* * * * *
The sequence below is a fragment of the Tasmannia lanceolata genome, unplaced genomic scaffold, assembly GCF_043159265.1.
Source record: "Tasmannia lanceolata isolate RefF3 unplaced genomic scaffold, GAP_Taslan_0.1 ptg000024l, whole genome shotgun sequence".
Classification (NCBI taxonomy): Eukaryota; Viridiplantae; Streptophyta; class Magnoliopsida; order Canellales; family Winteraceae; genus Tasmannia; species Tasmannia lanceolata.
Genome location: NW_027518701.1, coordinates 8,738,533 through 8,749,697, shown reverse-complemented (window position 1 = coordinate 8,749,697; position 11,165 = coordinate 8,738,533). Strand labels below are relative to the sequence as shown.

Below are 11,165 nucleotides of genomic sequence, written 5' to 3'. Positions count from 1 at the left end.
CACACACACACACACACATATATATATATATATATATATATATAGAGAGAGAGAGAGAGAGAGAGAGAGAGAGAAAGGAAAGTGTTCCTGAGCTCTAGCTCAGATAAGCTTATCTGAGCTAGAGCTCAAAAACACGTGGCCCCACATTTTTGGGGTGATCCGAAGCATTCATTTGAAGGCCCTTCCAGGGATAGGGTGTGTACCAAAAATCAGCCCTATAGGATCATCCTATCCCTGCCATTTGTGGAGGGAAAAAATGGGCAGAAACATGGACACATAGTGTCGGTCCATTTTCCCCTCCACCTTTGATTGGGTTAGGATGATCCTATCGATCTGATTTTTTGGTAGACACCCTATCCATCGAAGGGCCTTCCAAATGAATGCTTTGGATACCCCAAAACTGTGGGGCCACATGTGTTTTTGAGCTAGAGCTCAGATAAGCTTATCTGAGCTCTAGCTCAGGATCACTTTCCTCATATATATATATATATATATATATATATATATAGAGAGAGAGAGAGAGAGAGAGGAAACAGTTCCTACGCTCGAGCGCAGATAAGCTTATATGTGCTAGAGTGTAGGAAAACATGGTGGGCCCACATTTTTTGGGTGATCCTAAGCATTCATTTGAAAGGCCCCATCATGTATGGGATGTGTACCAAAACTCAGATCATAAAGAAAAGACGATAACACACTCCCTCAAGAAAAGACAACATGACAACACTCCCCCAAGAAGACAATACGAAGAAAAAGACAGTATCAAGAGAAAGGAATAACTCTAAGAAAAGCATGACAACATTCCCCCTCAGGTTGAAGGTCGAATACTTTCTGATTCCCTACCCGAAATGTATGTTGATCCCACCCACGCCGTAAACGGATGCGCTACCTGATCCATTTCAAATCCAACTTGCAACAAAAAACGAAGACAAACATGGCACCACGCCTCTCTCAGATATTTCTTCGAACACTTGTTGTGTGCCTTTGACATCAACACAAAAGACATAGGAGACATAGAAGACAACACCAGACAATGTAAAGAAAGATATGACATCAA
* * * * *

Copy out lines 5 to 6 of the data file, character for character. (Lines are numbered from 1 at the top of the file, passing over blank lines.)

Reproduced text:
Below are 11,165 nucleotides of genomic sequence, written 5' to 3'. Positions count from 1 at the left end.
CACACACACACACACACATATATATATATATATATATATATATAGAGAGAGAGAGAGAGAGAGAGAGAGAGAGAAAGGAAAGTGTTCCTGAGCTCTAGCTCAGATAAGCTTATCTGAGCTAGAGCTCAAAAACACGTGGCCCCACATTTTTGGGGTGATCCGAAGCATTCATTTGAAGGCCCTTCCAGGGATAGGGTGTGTACCAAAAATCAGCCCTATAGGATCATCCTATCCCTGCCATTTGTGGAGGGAAAAAATGGGCAGAAACATGGACACATAGTGTCGGTCCATTTTCCCCTCCACCTTTGATTGGGTTAGGATGATCCTATCGATCTGATTTTTTGGTAGACACCCTATCCATCGAAGGGCCTTCCAAATGAATGCTTTGGATACCCCAAAACTGTGGGGCCACATGTGTTTTTGAGCTAGAGCTCAGATAAGCTTATCTGAGCTCTAGCTCAGGATCACTTTCCTCATATATATATATATATATATATATATATATATAGAGAGAGAGAGAGAGAGAGAGGAAACAGTTCCTACGCTCGAGCGCAGATAAGCTTATATGTGCTAGAGTGTAGGAAAACATGGTGGGCCCACATTTTTTGGGTGATCCTAAGCATTCATTTGAAAGGCCCCATCATGTATGGGATGTGTACCAAAACTCAGATCATAAAGAAAAGACGATAACACACTCCCTCAAGAAAAGACAACATGACAACACTCCCCCAAGAAGACAATACGAAGAAAAAGACAGTATCAAGAGAAAGGAATAACTCTAAGAAAAGCATGACAACATTCCCCCTCAGGTTGAAGGTCGAATACTTTCTGATTCCCTACCCGAAATGTATGTTGATCCCACCCACGCCGTAAACGGATGCGCTACCTGATCCATTTCAAATCCAACTTGCAACAAAAAACGAAGACAAACATGGCACCACGCCTCTCTCAGATATTTCTTCGAACACTTGTTGTGTGCCTTTGACATCAACACAAAAGACATAGGAGACATAGAAGACAACACCAGACAATGTAAAGAAAGATATGACATCAA